Lots and lots of Mac apps for Mac computers with the Apple M1 chip


Third-party app developers are really stepping up to revise their apps for the new Mac computers with the Apple M1 chip. Every day I receive update notices or see news stories about these updates. 

Some of the Mac apps I use every day have released updates. These include the Microsoft Office for Mac suite, ScreenFlow, VLC and many others. (If I tried to give you a full list of the apps that have been updated, it would be out of date by the time you read this. Lol.) Not sure if a particular Mac app has been updated for the new Mac computers with the Apple M1 chip? Check the sidebar below. 

Truthfully, Parallels is no exception. The latest versions of Parallels® Access and Parallels® Toolbox, are universal binaries, meaning they contain the necessary code to run at full speed on either Mac with Intel processor or Mac with the Apple M1 chip. You probably already know that in December Parallels released a Technical Preview of Parallels® Desktop for the new Mac with Apple M1 chip. Already, tens of thousands of Parallels beta testers have started using this Technical Preview. 

At the risk of revealing my age, I was a Mac user when Apple switched from Motorola processors to PowerPC, and when they switched again from PowerPC to Intel. The switch to Apple Silicon appears (at first blush) to be moving faster, and with developers getting their apps updated much more quickly. 

If you have a Mac with the Apple M1 chip, please let us know in the comments about your experience in this transition.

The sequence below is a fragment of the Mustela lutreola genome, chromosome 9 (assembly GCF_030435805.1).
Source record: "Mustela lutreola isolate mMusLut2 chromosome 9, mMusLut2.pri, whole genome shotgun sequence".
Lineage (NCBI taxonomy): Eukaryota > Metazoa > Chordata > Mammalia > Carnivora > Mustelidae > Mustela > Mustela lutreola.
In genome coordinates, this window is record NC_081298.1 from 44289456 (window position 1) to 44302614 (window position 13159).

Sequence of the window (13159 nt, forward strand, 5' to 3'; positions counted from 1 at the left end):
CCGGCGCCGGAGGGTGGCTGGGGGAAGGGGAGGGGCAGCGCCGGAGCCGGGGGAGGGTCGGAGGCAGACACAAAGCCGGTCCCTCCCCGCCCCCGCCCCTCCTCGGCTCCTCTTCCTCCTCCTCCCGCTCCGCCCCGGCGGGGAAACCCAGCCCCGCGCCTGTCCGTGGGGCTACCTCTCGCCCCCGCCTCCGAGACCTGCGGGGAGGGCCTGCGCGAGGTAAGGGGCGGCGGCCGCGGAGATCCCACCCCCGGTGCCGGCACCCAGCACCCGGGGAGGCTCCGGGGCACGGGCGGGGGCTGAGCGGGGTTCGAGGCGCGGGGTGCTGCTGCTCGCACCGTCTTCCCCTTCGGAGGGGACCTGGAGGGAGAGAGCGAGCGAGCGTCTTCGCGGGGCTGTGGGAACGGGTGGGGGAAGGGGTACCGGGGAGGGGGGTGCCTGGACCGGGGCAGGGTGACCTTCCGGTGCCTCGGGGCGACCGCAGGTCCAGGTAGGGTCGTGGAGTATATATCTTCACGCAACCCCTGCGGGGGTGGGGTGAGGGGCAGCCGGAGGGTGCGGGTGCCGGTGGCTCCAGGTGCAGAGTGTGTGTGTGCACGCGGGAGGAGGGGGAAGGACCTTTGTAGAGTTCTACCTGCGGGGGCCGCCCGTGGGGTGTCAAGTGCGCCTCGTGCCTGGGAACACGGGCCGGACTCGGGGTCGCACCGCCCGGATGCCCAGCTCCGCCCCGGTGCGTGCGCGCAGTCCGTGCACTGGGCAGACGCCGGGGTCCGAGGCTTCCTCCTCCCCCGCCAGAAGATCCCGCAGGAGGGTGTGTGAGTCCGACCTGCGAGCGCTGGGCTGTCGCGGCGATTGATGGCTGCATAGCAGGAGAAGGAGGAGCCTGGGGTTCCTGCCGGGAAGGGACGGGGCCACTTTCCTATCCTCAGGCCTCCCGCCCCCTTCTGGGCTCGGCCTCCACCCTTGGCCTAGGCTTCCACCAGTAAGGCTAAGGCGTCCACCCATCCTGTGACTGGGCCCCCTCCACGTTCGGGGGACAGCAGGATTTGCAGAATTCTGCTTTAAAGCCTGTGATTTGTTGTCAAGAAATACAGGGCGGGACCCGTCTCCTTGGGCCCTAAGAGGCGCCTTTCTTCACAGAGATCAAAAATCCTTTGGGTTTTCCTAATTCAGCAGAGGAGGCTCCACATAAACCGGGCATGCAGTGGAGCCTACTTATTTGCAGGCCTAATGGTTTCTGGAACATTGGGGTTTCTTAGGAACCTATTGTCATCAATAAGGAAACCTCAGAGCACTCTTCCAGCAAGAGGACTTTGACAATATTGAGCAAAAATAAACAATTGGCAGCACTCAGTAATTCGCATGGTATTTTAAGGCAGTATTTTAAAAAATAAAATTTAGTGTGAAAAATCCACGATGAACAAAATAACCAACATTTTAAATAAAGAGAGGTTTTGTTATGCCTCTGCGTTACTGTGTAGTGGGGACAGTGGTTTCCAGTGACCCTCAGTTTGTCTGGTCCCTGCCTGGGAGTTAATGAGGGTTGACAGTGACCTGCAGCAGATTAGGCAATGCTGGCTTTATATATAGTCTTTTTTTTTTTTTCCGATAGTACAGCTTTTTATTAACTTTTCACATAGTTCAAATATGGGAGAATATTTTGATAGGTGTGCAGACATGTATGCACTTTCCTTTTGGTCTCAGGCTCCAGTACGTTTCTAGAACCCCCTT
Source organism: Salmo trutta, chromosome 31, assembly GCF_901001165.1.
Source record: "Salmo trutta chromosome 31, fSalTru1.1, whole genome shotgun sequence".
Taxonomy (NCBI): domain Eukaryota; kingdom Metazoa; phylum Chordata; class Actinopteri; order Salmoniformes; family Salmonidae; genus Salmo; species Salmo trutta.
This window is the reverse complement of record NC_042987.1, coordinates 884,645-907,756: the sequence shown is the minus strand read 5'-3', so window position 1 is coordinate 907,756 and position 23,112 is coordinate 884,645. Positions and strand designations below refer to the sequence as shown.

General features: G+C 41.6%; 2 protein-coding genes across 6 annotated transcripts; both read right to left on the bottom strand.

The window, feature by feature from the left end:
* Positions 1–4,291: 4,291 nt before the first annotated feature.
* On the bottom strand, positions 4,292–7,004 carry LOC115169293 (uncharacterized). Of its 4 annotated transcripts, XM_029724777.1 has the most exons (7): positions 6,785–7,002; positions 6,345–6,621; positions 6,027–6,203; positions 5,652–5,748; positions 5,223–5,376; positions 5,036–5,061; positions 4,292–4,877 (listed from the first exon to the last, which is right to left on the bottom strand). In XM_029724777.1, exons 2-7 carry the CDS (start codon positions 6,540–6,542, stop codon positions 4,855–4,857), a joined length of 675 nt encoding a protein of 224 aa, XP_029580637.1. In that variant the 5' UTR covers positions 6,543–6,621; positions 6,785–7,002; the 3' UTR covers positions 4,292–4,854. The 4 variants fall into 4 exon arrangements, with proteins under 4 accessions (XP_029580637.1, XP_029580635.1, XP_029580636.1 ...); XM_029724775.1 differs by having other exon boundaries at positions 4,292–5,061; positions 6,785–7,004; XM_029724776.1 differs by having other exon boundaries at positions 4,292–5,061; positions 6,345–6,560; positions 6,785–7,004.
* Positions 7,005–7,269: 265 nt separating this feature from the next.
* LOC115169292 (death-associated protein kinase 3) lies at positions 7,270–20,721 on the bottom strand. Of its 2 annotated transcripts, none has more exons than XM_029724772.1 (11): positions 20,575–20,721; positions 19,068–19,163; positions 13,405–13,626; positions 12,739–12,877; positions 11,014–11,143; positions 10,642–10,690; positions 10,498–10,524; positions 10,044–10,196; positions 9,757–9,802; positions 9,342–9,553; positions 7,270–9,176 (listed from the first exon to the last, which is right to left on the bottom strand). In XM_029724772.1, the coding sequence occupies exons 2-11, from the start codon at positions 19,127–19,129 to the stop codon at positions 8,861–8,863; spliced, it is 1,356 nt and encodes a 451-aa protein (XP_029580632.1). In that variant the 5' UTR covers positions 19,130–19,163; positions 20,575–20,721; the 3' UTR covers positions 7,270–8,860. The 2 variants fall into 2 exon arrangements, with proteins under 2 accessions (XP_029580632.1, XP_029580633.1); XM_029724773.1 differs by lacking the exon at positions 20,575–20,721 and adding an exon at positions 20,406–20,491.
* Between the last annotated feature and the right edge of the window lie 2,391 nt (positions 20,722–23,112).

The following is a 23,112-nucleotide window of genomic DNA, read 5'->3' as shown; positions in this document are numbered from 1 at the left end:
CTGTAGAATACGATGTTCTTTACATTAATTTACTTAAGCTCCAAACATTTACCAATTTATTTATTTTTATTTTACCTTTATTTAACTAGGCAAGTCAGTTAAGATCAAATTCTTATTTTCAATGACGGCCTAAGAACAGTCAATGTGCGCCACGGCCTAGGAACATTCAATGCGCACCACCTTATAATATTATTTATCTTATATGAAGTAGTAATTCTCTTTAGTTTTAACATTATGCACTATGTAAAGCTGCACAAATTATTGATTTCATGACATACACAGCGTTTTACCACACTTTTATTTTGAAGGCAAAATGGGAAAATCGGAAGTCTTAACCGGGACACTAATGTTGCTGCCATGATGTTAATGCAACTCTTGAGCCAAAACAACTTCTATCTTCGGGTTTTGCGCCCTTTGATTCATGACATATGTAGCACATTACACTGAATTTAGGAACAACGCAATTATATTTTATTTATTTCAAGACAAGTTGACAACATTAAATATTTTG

How to tell if a Mac app has been updated for Mac with the Apple M1 chip 

There are two easy ways to check if an app has been updated for Mac with the Apple M1 chip:

#1: Look at the app’s Get Info dialog 

If you just want to check on a single app, this way is the best choice. 
To open the app’s Get Info dialog, select the app, and then use Cmd-I, or choose the “Get Info” menu item on the right-click menu.
The “Kind” field will tell you whether the app is Universal or Intel.
See Figure 1. 

Figure 1_Using the Get Info dialog to determine if an app is universal

#2: Look at the Mac System Report 

If you want to check the status of all your apps, this way is a better choice. 

To do so: 
1. Choose the “About this Mac” option on the Apple menu.
2. Click on the “System Report” button. 
3. Click on “Applications” in the “Software” entry in the left pane of the System Report window. 
4. The “Kind” column will show you whether an app is Universal or Intel. Click on an individual app for more details. 
See Figure 2.

Figure 2_Using the System Report to determine which of your apps are universal

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